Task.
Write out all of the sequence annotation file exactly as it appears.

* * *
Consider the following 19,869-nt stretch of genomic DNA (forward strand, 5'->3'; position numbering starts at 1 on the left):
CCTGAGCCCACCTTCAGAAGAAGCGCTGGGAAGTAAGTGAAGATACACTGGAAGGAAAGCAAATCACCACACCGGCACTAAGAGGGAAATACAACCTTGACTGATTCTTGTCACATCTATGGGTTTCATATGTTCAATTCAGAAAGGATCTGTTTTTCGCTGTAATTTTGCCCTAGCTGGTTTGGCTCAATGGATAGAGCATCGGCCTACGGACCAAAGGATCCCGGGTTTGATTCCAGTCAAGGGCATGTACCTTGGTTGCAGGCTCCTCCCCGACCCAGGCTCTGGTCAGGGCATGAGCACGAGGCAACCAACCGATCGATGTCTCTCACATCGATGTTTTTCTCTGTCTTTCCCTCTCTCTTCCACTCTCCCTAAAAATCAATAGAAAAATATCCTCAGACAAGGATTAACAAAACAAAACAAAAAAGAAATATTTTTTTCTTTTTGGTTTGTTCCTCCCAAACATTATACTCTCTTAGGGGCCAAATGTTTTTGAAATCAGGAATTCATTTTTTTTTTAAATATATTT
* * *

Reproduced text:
Consider the following 19,869-nt stretch of genomic DNA (forward strand, 5'->3'; position numbering starts at 1 on the left):
CCTGAGCCCACCTTCAGAAGAAGCGCTGGGAAGTAAGTGAAGATACACTGGAAGGAAAGCAAATCACCACACCGGCACTAAGAGGGAAATACAACCTTGACTGATTCTTGTCACATCTATGGGTTTCATATGTTCAATTCAGAAAGGATCTGTTTTTCGCTGTAATTTTGCCCTAGCTGGTTTGGCTCAATGGATAGAGCATCGGCCTACGGACCAAAGGATCCCGGGTTTGATTCCAGTCAAGGGCATGTACCTTGGTTGCAGGCTCCTCCCCGACCCAGGCTCTGGTCAGGGCATGAGCACGAGGCAACCAACCGATCGATGTCTCTCACATCGATGTTTTTCTCTGTCTTTCCCTCTCTCTTCCACTCTCCCTAAAAATCAATAGAAAAATATCCTCAGACAAGGATTAACAAAACAAAACAAAAAAGAAATATTTTTTTCTTTTTGGTTTGTTCCTCCCAAACATTATACTCTCTTAGGGGCCAAATGTTTTTGAAATCAGGAATTCATTTTTTTTTTAAATATATTT